Students and employers fill the walkway and pitch themselves at a previous UTSA career fair. Photo Courtesy of UTSA

For the past 20 years, the UTSA Career Center has held two of the most popular events on campus: the STEM Career Fair and the All Majors Internship and Career Fair. This semester, 66 employers have registered for the STEM fair, and 100 employers have registered for the All Majors fair.

On Feb. 8, UTSA’s Convocation Center will hold the STEM fair from 8:30 a.m. to 11:30 a.m., and the All Majors fair from 1:30 p.m. to 4:30 p.m. Students are asked to download the Career Fair Plus app to see the various employers registered and view the location of each employer’s booth inside the Convocation Center.

“Both career fairs are great opportunities for students to meet employer representatives, network, get ideas about internships and careers and apply for jobs,” said Program Manager of the University Career Center Morris Ellington said. “(Students) can expect a very busy, fast paced environment with the many employers present.”

 

The career fairs are designed to be the premier networking event for the university and require all students to come in professional dress.

This semester, the Career Center is putting an emphasis on its use of the Career Fair Plus app. The app comes with event info, a map of the fair, a list of employers attending the fair, contact information for the fair organizers and a “Career Fair 101” checklist of recommended preparation tips for students attending the event.

“The app can be found by doing a search at either Apple (App Store) or Google (App Store) for Career Fair Plus,” said Ellington. “It also provides detailed information on every employer, majors sought, positions available and much more.”

Preparation before the fair is necessary to make the most of the experience. Some students prepare weeks in advance to memorize their elevator pitches and rewrite their resumes several times.

“I had several people review and critique my résumé about a week before the fair,” said senior management science major Erica Perez. “The night before the career fair, I practiced my elevator speech and printed out copies of job descriptions which interested me the most.”

Senior cyber security major Devon Gorse said, “To prepare, I made sure I had an up-to-date résumé, as well as an idea of what my interests were. Researching the companies I was interested in was helpful as well, as it helped show some initiative and overall interest in their company and its values.”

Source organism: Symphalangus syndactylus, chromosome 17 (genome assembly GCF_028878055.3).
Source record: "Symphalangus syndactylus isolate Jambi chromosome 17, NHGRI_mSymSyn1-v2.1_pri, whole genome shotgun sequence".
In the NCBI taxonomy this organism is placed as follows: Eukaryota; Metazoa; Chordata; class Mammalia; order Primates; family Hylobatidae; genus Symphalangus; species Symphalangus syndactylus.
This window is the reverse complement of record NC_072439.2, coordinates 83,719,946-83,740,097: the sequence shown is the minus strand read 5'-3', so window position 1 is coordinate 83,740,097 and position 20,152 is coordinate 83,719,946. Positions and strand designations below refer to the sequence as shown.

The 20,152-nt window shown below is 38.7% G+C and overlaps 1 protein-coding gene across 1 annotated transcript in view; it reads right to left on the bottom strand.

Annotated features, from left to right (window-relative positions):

The career fair is not exclusively for seniors; people of every education level and classification can benefit from attending. Ellington suggests young visitors attend to begin career planning and discover potential career paths. The result of attending is the opportunity to explore potential career paths or find employment through an internship or full-time job offer.

“An open mind and a willingness to learn and talk to professionals allowed me to make some networking connections and later got me a summer internship,” Gorse said. “I think a lot of students don’t realize that some recruiters just want a normal human interaction, much like us. Professionalism is important, but being able to express your skills in a relatable way has allowed me to be successful in getting an internship and later a job.”

Perez said the fair was, “A very beneficial experience. Recruiters were very kind and helpful. Ultimately, I was able to receive two interviews which resulted in full-time offers upon graduation.”

The Career Center recommends attending one or more of their career fair prep workshops, which run Jan. 31 through Feb. 2. The full workshop schedule can be found on careercenter.utsa.edu/handshake-login if students conduct an event search.

The career fair is an opportunity for students to make impressions, but Ellington reminds students to follow-up with company recruiters.

“Often times, recruiters will schedule interviews with people they meet at a career fair,” Ellington said. “If so, students need to show up for the interview! Most employers have a no-tolerance policy towards no-shows.”

The success of a student experience at the career fair relies on their ability to relax, show confidence and make a connection with people. Gorse suggests students, “Find a healthy mix of professionalism and relatability. You’ll find it easier to sell your skills and experience if you are true to your interests.”

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